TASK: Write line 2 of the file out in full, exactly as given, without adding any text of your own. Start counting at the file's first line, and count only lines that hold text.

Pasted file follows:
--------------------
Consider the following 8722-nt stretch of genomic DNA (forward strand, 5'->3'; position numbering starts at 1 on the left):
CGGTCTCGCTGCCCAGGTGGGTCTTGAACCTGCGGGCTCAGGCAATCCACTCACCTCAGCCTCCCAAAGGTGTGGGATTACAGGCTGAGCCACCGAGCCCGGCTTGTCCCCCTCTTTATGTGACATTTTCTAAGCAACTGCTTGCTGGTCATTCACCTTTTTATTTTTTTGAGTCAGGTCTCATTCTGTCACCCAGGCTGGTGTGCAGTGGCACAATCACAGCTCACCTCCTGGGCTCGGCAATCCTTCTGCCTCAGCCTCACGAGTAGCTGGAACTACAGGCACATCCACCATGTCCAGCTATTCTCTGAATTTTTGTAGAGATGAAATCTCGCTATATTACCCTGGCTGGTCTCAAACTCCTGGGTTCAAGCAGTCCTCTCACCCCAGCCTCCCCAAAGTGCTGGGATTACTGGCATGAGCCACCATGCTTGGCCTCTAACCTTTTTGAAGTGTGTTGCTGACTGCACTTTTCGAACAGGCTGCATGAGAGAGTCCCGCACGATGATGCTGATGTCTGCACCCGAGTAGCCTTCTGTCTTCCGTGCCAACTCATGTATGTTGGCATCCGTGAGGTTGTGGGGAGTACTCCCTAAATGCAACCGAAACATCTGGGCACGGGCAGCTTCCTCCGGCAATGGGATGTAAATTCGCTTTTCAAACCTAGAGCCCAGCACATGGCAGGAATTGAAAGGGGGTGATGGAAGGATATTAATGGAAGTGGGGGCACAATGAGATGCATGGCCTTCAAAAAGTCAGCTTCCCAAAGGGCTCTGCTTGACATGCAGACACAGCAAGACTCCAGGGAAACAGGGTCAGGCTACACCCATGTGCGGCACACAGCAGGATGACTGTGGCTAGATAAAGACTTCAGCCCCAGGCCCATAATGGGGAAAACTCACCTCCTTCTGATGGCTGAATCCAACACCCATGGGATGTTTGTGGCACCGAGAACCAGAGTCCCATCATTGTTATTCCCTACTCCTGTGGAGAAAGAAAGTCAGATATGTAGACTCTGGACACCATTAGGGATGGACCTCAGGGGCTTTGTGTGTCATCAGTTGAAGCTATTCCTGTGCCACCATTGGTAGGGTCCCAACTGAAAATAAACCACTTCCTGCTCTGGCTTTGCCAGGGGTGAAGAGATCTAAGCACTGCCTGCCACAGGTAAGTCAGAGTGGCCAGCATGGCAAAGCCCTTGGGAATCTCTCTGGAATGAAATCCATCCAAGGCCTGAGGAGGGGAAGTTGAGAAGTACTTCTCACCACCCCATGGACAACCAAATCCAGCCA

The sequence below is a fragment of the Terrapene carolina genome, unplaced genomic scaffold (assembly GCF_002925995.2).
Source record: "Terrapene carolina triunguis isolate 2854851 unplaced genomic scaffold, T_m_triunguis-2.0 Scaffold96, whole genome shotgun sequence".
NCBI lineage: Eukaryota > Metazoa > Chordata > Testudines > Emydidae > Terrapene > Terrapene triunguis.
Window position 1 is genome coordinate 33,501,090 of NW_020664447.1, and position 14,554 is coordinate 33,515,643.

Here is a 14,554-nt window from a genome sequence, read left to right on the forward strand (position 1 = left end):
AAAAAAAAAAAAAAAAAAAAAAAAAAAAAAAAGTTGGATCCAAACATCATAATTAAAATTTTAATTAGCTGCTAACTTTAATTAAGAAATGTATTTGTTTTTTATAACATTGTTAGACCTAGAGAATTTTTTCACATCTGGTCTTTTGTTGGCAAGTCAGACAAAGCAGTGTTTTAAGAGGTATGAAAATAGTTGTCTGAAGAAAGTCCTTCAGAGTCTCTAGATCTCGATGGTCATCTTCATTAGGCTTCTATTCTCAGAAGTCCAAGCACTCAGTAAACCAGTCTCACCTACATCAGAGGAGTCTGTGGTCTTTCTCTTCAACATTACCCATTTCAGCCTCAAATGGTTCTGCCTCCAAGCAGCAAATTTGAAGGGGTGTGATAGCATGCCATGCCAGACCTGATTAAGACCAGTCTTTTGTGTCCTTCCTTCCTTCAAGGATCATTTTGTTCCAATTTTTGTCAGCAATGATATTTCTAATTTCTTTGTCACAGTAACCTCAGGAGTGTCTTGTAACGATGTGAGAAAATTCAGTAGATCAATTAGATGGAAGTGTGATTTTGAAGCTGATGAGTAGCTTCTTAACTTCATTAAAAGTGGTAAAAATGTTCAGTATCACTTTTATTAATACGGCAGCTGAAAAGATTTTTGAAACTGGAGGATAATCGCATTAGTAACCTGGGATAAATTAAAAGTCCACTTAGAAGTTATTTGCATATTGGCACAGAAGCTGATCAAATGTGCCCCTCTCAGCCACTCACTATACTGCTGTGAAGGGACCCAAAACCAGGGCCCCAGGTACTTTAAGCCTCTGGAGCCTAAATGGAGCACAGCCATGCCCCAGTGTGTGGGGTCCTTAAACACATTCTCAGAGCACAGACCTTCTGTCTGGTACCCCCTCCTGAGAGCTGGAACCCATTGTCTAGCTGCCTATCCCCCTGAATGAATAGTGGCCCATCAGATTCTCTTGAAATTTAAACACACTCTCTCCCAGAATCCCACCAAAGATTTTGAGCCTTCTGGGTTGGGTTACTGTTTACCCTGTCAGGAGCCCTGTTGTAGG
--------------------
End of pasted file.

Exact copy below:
CGGTCTCGCTGCCCAGGTGGGTCTTGAACCTGCGGGCTCAGGCAATCCACTCACCTCAGCCTCCCAAAGGTGTGGGATTACAGGCTGAGCCACCGAGCCCGGCTTGTCCCCCTCTTTATGTGACATTTTCTAAGCAACTGCTTGCTGGTCATTCACCTTTTTATTTTTTTGAGTCAGGTCTCATTCTGTCACCCAGGCTGGTGTGCAGTGGCACAATCACAGCTCACCTCCTGGGCTCGGCAATCCTTCTGCCTCAGCCTCACGAGTAGCTGGAACTACAGGCACATCCACCATGTCCAGCTATTCTCTGAATTTTTGTAGAGATGAAATCTCGCTATATTACCCTGGCTGGTCTCAAACTCCTGGGTTCAAGCAGTCCTCTCACCCCAGCCTCCCCAAAGTGCTGGGATTACTGGCATGAGCCACCATGCTTGGCCTCTAACCTTTTTGAAGTGTGTTGCTGACTGCACTTTTCGAACAGGCTGCATGAGAGAGTCCCGCACGATGATGCTGATGTCTGCACCCGAGTAGCCTTCTGTCTTCCGTGCCAACTCATGTATGTTGGCATCCGTGAGGTTGTGGGGAGTACTCCCTAAATGCAACCGAAACATCTGGGCACGGGCAGCTTCCTCCGGCAATGGGATGTAAATTCGCTTTTCAAACCTAGAGCCCAGCACATGGCAGGAATTGAAAGGGGGTGATGGAAGGATATTAATGGAAGTGGGGGCACAATGAGATGCATGGCCTTCAAAAAGTCAGCTTCCCAAAGGGCTCTGCTTGACATGCAGACACAGCAAGACTCCAGGGAAACAGGGTCAGGCTACACCCATGTGCGGCACACAGCAGGATGACTGTGGCTAGATAAAGACTTCAGCCCCAGGCCCATAATGGGGAAAACTCACCTCCTTCTGATGGCTGAATCCAACACCCATGGGATGTTTGTGGCACCGAGAACCAGAGTCCCATCATTGTTATTCCCTACTCCTGTGGAGAAAGAAAGTCAGATATGTAGACTCTGGACACCATTAGGGATGGACCTCAGGGGCTTTGTGTGTCATCAGTTGAAGCTATTCCTGTGCCACCATTGGTAGGGTCCCAACTGAAAATAAACCACTTCCTGCTCTGGCTTTGCCAGGGGTGAAGAGATCTAAGCACTGCCTGCCACAGGTAAGTCAGAGTGGCCAGCATGGCAAAGCCCTTGGGAATCTCTCTGGAATGAAATCCATCCAAGGCCTGAGGAGGGGAAGTTGAGAAGTACTTCTCACCACCCCATGGACAACCAAATCCAGCCA